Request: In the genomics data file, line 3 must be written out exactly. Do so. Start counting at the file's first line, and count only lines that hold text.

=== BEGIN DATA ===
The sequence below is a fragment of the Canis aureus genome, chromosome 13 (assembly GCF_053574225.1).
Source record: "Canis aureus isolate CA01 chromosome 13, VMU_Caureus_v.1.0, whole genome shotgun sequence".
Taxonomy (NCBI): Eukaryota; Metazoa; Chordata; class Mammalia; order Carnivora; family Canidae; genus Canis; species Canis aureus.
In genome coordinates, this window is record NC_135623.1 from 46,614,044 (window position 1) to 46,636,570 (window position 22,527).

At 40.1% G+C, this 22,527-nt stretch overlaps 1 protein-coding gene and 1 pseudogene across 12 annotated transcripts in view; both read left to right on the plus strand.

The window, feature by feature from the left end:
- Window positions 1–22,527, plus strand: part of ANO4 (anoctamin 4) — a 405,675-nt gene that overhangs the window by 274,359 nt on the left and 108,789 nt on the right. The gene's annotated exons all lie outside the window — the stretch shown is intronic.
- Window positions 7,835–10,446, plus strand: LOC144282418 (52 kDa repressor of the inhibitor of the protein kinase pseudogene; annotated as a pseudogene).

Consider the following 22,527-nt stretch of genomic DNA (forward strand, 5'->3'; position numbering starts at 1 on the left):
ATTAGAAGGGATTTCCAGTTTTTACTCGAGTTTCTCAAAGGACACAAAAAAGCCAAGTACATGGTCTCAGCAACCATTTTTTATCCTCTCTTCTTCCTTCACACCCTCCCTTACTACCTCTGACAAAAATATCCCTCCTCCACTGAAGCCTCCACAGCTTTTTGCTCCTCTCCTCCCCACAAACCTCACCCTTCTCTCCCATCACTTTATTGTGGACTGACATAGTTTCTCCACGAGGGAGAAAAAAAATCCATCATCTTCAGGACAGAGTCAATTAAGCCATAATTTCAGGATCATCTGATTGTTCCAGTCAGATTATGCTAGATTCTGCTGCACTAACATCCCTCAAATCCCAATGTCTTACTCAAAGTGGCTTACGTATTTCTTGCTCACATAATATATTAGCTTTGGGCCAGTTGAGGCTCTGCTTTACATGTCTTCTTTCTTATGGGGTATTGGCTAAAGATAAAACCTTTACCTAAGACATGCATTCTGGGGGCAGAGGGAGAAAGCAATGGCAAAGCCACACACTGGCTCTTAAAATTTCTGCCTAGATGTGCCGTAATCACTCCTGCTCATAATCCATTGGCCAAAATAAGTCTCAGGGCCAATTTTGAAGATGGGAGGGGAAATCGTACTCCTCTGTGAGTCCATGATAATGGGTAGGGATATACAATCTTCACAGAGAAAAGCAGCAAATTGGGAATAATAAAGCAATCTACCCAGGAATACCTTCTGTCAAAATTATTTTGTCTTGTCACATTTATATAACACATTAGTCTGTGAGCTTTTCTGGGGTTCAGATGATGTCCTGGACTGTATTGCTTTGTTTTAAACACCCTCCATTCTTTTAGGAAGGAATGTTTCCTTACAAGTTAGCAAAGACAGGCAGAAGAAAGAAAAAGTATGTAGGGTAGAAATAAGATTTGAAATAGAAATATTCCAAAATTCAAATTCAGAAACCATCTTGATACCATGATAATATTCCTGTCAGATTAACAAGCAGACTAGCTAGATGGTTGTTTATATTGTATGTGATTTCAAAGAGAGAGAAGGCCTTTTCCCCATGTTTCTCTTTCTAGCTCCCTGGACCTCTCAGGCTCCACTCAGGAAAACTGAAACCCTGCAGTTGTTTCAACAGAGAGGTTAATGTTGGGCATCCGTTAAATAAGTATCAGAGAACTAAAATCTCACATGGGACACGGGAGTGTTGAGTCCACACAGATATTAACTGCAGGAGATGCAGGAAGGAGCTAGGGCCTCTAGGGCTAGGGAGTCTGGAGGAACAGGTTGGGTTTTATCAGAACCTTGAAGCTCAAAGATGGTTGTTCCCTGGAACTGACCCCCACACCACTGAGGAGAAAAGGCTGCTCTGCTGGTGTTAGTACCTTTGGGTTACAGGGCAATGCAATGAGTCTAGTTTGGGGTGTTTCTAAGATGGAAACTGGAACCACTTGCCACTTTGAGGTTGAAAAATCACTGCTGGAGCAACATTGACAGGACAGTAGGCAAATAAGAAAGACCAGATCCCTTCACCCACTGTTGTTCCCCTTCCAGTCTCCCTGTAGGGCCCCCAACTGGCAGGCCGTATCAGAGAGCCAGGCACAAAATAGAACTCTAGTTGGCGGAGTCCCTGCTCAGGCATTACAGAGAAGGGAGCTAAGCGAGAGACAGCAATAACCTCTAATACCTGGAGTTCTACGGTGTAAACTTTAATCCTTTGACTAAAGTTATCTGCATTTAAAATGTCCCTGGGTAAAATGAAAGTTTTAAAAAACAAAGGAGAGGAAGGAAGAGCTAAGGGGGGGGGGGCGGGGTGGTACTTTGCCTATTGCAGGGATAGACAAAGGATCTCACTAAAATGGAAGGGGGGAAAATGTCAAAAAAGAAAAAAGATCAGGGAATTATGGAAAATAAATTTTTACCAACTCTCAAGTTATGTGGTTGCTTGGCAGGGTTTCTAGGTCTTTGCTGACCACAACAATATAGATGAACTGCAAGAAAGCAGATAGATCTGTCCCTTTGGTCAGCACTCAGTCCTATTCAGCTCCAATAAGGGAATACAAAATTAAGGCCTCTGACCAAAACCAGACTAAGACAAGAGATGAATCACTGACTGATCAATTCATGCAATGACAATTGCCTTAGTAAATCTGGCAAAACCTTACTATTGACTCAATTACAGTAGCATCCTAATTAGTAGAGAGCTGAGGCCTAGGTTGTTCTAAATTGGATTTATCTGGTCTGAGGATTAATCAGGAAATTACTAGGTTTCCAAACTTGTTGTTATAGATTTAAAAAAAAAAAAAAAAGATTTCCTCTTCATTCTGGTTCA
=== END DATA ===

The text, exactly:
Taxonomy (NCBI): Eukaryota; Metazoa; Chordata; class Mammalia; order Carnivora; family Canidae; genus Canis; species Canis aureus.